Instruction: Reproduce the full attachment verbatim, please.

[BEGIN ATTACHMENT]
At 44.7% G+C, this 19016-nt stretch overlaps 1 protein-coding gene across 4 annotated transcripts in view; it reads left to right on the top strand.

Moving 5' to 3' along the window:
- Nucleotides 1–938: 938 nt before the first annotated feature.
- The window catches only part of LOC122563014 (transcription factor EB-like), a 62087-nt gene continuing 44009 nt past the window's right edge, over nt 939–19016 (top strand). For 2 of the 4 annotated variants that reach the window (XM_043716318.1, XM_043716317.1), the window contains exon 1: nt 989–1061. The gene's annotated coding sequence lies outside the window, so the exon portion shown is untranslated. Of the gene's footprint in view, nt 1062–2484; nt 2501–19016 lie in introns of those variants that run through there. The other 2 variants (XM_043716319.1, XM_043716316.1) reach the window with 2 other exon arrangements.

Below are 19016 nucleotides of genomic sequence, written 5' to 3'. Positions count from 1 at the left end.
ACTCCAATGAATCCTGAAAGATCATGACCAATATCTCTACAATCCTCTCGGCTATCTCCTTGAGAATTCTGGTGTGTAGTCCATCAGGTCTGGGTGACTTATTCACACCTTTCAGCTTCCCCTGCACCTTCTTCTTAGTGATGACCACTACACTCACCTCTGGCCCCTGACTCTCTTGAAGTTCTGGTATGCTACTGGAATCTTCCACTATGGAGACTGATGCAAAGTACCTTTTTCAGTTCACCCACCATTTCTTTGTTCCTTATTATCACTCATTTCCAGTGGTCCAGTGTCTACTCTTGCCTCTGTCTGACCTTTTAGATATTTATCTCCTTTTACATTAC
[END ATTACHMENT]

At 44.7% G+C, this 19016-nt stretch overlaps 1 protein-coding gene across 4 annotated transcripts in view; it reads left to right on the top strand.

Moving 5' to 3' along the window:
- Nucleotides 1–938: 938 nt before the first annotated feature.
- The window catches only part of LOC122563014 (transcription factor EB-like), a 62087-nt gene continuing 44009 nt past the window's right edge, over nt 939–19016 (top strand). For 2 of the 4 annotated variants that reach the window (XM_043716318.1, XM_043716317.1), the window contains exon 1: nt 989–1061. The gene's annotated coding sequence lies outside the window, so the exon portion shown is untranslated. Of the gene's footprint in view, nt 1062–2484; nt 2501–19016 lie in introns of those variants that run through there. The other 2 variants (XM_043716319.1, XM_043716316.1) reach the window with 2 other exon arrangements.

Below are 19016 nucleotides of genomic sequence, written 5' to 3'. Positions count from 1 at the left end.
ACTCCAATGAATCCTGAAAGATCATGACCAATATCTCTACAATCCTCTCGGCTATCTCCTTGAGAATTCTGGTGTGTAGTCCATCAGGTCTGGGTGACTTATTCACACCTTTCAGCTTCCCCTGCACCTTCTTCTTAGTGATGACCACTACACTCACCTCTGGCCCCTGACTCTCTTGAAGTTCTGGTATGCTACTGGAATCTTCCACTATGGAGACTGATGCAAAGTACCTTTTTCAGTTCACCCACCATTTCTTTGTTCCTTATTATCACTCATTTCCAGTGGTCCAGTGTCTACTCTTGCCTCTGTCTGACCTTTTAGATATTTATCTCCTTTTACATTAC